The leaching of nitrate to groundwater and the increasing occurrence of groundwater with excessive nitrate levels for human consumption is a major concern in Nebraska. The amount of leached NO3- depends on soil NO3- concentration at different soil depth layers and the quantity of water movement downward through these soil layers to beyond the root zone.
Soil amendments are any materials that when added to soil will improve its properties and processes. Amendments such as lime, gypsum, manure, or biochar can provide many benefits to production systems by improving soil chemical, physical, and biological properties. Some examples of production benefits from amendments include raising pH, adding nutrients, increasing soil organic matter, mitigating salt-affected soils, and improving soil water storage.
Fall fertilizer applications offer cost savings and time management benefits, but also may contribute to increased soil nitrate-N leaching. With Nebraska's high soil moisture levels, consider these suggestions when applying nitrogen this fall.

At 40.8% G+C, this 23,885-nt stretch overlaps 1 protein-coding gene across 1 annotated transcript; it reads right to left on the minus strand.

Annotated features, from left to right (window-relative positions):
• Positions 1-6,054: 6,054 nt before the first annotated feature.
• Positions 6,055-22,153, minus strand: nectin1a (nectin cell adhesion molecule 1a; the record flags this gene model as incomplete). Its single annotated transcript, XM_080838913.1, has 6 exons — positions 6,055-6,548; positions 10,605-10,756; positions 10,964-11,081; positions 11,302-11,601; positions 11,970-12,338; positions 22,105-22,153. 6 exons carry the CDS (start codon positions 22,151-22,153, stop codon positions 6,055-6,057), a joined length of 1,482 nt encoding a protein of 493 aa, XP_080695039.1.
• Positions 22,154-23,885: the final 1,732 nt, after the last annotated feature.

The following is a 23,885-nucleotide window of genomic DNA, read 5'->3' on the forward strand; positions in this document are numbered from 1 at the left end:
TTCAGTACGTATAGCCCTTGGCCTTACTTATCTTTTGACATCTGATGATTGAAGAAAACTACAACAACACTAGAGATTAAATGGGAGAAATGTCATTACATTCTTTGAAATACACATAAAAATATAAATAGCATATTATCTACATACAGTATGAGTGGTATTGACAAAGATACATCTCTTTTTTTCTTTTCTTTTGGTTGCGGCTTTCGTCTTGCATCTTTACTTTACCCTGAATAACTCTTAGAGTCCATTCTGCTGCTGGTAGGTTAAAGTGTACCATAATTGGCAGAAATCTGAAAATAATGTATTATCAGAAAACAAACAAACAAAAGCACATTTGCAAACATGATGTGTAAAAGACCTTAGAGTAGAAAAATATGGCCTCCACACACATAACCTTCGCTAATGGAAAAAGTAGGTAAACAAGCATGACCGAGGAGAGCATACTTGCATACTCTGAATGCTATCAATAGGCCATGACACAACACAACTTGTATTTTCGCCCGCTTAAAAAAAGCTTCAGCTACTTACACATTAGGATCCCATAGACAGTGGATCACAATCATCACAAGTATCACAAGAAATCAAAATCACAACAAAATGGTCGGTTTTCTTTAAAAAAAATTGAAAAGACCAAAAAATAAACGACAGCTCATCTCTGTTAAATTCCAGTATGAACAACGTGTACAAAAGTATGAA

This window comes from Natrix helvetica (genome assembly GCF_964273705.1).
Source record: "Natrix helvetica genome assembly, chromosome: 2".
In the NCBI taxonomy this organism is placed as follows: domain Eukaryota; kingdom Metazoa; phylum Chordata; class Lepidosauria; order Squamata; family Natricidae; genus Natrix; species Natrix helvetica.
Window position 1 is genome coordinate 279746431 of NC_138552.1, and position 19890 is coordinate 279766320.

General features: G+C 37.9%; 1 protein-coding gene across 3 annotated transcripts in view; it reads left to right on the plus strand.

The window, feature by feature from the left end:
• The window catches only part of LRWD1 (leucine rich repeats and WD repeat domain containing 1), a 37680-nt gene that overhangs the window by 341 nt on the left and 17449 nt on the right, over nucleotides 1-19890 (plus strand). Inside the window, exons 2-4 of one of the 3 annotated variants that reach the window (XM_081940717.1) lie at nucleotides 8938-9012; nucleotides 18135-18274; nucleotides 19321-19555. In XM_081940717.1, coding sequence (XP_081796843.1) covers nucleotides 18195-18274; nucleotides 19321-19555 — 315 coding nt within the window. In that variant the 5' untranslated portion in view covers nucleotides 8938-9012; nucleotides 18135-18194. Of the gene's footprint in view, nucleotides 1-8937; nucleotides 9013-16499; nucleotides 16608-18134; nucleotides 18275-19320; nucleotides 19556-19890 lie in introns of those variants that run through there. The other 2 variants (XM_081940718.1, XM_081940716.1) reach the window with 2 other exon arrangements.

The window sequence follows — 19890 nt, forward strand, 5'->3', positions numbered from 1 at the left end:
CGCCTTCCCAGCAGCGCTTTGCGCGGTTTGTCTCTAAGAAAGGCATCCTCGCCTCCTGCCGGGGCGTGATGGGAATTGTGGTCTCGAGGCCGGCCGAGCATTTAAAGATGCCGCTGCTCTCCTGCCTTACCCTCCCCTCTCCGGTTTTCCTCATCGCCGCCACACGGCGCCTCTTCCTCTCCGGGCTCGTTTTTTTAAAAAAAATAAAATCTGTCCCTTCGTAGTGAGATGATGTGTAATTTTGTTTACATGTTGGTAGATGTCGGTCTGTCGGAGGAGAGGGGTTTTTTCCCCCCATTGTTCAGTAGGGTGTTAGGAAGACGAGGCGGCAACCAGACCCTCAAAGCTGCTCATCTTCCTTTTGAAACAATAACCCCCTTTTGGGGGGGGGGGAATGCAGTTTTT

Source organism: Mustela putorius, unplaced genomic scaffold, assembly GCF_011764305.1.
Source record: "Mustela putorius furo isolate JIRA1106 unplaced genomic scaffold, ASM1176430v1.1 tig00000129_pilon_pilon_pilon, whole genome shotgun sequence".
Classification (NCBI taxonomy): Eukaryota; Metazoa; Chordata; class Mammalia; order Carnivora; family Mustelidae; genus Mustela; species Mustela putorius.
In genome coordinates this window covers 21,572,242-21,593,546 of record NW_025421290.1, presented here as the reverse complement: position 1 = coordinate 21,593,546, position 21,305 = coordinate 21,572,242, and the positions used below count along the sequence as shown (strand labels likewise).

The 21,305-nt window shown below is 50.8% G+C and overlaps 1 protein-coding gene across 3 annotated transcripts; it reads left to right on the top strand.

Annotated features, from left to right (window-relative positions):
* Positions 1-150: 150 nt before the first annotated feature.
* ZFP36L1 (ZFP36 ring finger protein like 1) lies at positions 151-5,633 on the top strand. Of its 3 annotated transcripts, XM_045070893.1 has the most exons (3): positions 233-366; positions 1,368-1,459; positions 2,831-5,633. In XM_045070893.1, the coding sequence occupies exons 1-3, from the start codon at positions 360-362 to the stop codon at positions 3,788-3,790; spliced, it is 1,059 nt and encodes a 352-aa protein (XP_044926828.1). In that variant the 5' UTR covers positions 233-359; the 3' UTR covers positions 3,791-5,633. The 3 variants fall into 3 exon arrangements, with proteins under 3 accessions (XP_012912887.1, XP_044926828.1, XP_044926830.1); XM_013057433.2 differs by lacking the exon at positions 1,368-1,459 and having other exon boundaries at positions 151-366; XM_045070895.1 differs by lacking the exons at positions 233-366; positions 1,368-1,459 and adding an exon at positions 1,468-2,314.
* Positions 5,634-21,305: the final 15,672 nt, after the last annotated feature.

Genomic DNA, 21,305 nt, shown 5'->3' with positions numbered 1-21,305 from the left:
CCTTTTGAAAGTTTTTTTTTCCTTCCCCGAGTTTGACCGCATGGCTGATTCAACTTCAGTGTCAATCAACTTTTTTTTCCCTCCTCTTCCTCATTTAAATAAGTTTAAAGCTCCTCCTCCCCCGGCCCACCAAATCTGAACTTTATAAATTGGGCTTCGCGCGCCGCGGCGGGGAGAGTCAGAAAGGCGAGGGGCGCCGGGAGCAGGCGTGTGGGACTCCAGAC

Preliminary results are in from the first year of a two-year study to evaluate how soil N levels affect protein in Nebraska wheat and to provide data to revise UNL fertility recommendations for dryland wheat.
The Nebraska Extension Circular, Nutrient Management Suggestions for Corn (EC117), has been updated to account for residual soil nitrate-N and provide an alternative for determining fertilizer-P rates.
Spring weather has complicated nitrogen management this year, making in-season nitrogen application necessary in many fields. You can estimate N needs with the Late Spring Soil Nitrate Test or by use of crop canopy reflectance sensing, both of which are addressed here.
This article addresses nitrogen application options for corn and availability of P and K from land-applied grain and fodder damaged by flooding. It supplements the previous article, Nutrient Management Issues for 2019.